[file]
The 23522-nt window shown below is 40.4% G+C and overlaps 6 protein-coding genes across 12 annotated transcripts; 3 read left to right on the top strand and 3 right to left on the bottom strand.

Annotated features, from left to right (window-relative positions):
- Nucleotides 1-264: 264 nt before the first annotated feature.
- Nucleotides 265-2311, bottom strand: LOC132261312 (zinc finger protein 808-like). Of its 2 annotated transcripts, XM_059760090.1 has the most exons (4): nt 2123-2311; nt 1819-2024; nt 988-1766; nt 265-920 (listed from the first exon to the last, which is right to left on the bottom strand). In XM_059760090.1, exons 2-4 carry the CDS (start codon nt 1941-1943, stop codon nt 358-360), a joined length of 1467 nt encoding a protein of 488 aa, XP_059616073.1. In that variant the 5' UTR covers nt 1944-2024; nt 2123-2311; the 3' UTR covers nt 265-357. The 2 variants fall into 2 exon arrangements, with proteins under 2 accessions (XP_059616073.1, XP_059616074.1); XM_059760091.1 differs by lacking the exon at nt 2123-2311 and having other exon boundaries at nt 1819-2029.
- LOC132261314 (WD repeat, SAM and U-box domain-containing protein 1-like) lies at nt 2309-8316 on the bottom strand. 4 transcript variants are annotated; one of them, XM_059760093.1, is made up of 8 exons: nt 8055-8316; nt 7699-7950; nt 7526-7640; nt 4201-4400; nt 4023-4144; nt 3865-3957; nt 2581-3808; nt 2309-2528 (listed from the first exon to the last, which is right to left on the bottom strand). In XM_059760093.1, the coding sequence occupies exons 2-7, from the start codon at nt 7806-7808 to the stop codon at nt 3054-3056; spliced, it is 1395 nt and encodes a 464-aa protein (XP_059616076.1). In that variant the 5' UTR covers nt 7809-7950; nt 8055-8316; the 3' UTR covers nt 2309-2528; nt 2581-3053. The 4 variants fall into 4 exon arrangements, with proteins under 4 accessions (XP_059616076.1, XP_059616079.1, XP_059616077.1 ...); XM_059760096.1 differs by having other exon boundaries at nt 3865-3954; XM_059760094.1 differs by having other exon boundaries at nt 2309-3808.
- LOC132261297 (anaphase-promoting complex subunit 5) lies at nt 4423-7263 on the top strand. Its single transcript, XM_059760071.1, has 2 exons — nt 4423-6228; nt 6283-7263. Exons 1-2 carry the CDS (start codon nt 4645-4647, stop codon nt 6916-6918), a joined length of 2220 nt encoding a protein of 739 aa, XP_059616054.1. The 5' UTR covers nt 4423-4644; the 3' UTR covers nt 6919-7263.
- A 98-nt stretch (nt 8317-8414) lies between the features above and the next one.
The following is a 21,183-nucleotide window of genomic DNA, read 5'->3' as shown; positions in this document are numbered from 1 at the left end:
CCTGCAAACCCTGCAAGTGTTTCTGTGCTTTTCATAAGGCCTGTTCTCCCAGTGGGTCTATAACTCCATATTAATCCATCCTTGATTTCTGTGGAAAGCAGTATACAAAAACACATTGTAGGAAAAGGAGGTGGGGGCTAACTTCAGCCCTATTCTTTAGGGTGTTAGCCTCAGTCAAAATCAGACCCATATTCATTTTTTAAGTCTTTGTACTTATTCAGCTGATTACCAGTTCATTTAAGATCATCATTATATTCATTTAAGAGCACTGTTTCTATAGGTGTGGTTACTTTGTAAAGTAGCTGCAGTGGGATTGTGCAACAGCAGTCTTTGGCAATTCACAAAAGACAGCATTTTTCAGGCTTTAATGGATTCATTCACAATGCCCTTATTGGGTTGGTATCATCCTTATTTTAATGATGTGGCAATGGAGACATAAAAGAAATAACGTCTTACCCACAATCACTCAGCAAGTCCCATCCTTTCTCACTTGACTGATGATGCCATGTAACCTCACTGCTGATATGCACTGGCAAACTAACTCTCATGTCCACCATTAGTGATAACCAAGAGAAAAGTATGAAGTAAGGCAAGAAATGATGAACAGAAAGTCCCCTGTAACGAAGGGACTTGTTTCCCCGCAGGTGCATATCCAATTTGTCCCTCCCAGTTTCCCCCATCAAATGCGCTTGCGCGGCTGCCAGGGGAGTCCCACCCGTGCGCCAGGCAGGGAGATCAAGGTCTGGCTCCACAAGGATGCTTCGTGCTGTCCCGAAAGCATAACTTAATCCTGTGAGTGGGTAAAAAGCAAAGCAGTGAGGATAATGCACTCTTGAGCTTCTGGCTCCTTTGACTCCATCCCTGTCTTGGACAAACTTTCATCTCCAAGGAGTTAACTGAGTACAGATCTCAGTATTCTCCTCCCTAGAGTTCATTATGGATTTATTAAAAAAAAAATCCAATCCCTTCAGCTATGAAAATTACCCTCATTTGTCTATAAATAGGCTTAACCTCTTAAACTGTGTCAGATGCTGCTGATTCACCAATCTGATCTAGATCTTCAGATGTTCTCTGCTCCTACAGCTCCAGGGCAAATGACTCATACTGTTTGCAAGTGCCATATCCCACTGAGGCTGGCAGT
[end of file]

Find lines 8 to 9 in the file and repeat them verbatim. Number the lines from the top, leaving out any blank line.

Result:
The following is a 21,183-nucleotide window of genomic DNA, read 5'->3' as shown; positions in this document are numbered from 1 at the left end:
CCTGCAAACCCTGCAAGTGTTTCTGTGCTTTTCATAAGGCCTGTTCTCCCAGTGGGTCTATAACTCCATATTAATCCATCCTTGATTTCTGTGGAAAGCAGTATACAAAAACACATTGTAGGAAAAGGAGGTGGGGGCTAACTTCAGCCCTATTCTTTAGGGTGTTAGCCTCAGTCAAAATCAGACCCATATTCATTTTTTAAGTCTTTGTACTTATTCAGCTGATTACCAGTTCATTTAAGATCATCATTATATTCATTTAAGAGCACTGTTTCTATAGGTGTGGTTACTTTGTAAAGTAGCTGCAGTGGGATTGTGCAACAGCAGTCTTTGGCAATTCACAAAAGACAGCATTTTTCAGGCTTTAATGGATTCATTCACAATGCCCTTATTGGGTTGGTATCATCCTTATTTTAATGATGTGGCAATGGAGACATAAAAGAAATAACGTCTTACCCACAATCACTCAGCAAGTCCCATCCTTTCTCACTTGACTGATGATGCCATGTAACCTCACTGCTGATATGCACTGGCAAACTAACTCTCATGTCCACCATTAGTGATAACCAAGAGAAAAGTATGAAGTAAGGCAAGAAATGATGAACAGAAAGTCCCCTGTAACGAAGGGACTTGTTTCCCCGCAGGTGCATATCCAATTTGTCCCTCCCAGTTTCCCCCATCAAATGCGCTTGCGCGGCTGCCAGGGGAGTCCCACCCGTGCGCCAGGCAGGGAGATCAAGGTCTGGCTCCACAAGGATGCTTCGTGCTGTCCCGAAAGCATAACTTAATCCTGTGAGTGGGTAAAAAGCAAAGCAGTGAGGATAATGCACTCTTGAGCTTCTGGCTCCTTTGACTCCATCCCTGTCTTGGACAAACTTTCATCTCCAAGGAGTTAACTGAGTACAGATCTCAGTATTCTCCTCCCTAGAGTTCATTATGGATTTATTAAAAAAAAAATCCAATCCCTTCAGCTATGAAAATTACCCTCATTTGTCTATAAATAGGCTTAACCTCTTAAACTGTGTCAGATGCTGCTGATTCACCAATCTGATCTAGATCTTCAGATGTTCTCTGCTCCTACAGCTCCAGGGCAAATGACTCATACTGTTTGCAAGTGCCATATCCCACTGAGGCTGGCAGT